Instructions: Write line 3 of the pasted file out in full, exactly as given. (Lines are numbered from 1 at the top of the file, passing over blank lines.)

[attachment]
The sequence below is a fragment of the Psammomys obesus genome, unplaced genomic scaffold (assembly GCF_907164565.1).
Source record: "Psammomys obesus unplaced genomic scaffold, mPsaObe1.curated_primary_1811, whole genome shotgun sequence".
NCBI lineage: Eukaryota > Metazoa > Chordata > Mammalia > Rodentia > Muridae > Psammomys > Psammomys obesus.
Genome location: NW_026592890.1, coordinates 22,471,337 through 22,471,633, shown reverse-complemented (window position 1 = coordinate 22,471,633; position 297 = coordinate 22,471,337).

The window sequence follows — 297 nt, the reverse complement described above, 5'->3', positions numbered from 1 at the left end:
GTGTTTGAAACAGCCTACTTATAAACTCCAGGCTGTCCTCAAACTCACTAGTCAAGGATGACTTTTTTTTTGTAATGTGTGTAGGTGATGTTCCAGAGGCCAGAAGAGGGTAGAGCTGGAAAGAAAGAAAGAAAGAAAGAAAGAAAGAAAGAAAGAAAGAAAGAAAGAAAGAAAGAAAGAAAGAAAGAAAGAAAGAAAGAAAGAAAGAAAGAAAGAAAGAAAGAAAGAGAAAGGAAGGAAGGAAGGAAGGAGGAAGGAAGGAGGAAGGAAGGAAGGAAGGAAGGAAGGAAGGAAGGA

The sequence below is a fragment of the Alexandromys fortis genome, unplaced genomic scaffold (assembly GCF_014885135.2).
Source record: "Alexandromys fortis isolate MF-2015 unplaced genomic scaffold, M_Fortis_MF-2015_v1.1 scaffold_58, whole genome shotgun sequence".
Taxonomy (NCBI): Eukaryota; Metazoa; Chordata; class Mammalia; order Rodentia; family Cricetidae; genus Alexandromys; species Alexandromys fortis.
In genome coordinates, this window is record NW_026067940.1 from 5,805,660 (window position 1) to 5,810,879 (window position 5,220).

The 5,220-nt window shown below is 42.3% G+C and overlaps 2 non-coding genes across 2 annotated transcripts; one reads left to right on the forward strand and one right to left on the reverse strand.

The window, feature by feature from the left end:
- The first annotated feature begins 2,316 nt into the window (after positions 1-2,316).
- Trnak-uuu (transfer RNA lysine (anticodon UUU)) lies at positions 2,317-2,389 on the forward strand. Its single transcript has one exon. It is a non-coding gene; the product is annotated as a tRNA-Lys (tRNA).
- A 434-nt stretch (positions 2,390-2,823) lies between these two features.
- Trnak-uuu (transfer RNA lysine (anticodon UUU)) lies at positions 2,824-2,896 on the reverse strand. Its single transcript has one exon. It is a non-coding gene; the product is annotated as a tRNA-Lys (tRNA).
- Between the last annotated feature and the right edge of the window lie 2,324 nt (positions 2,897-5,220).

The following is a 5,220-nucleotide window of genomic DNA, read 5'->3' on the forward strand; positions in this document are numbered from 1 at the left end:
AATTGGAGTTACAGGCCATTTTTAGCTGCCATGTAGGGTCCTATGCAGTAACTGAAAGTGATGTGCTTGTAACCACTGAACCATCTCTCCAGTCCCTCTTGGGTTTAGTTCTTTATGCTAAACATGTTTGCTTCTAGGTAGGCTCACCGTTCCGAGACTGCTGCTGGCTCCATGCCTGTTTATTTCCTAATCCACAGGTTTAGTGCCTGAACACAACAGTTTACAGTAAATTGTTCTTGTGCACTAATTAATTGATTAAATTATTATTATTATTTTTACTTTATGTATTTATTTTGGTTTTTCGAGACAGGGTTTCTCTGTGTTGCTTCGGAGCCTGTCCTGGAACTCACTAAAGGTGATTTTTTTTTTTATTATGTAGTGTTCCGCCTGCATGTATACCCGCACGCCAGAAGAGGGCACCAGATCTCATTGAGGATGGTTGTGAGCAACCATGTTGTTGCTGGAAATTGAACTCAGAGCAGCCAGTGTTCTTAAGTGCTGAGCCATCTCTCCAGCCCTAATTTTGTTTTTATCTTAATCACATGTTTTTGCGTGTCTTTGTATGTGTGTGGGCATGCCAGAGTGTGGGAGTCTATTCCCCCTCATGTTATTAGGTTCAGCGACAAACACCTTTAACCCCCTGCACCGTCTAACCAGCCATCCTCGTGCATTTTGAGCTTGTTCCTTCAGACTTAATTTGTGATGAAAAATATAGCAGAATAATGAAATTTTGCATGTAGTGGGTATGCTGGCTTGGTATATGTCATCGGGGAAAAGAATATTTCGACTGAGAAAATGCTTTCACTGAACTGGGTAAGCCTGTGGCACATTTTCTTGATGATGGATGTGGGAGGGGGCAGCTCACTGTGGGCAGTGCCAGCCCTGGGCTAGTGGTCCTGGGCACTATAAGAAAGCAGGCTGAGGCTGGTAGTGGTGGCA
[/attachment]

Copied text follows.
NCBI lineage: Eukaryota > Metazoa > Chordata > Mammalia > Rodentia > Muridae > Psammomys > Psammomys obesus.